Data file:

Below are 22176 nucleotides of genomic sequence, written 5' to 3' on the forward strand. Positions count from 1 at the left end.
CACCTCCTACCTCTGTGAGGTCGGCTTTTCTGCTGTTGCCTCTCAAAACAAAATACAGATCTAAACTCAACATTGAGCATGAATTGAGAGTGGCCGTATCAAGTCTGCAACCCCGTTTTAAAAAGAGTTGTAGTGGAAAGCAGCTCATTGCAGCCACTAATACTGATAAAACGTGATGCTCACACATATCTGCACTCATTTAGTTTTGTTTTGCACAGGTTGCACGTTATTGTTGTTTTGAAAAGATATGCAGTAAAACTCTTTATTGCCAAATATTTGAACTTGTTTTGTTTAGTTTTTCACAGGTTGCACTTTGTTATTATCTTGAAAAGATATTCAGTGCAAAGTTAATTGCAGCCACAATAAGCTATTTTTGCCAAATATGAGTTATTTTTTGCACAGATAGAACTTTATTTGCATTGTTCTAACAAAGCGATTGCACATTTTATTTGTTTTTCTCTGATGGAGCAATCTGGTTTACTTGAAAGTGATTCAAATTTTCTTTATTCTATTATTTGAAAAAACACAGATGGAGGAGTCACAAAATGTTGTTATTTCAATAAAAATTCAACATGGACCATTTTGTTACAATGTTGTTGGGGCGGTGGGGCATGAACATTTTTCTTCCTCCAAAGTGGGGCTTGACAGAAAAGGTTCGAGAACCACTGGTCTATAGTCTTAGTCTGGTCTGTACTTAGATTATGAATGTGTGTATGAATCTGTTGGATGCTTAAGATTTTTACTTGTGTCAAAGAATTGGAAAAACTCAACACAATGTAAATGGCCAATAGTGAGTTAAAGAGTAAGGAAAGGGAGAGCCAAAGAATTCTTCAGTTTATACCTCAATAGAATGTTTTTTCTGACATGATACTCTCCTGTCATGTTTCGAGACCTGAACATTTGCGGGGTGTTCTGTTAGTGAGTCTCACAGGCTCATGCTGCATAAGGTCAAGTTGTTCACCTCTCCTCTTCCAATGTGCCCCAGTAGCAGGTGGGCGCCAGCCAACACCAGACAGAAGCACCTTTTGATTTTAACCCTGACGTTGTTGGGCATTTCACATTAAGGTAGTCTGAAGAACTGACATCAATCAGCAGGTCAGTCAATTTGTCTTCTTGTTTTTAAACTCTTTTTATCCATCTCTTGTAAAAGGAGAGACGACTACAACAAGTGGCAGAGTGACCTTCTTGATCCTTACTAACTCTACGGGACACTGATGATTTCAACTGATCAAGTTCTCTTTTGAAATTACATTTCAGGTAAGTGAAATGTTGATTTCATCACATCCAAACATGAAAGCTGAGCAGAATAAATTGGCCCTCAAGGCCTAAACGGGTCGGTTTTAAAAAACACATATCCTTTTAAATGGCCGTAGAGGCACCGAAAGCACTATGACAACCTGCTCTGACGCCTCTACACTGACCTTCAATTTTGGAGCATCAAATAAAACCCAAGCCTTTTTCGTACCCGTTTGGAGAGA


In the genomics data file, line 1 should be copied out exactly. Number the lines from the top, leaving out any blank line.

Below are 22176 nucleotides of genomic sequence, written 5' to 3' on the forward strand. Positions count from 1 at the left end.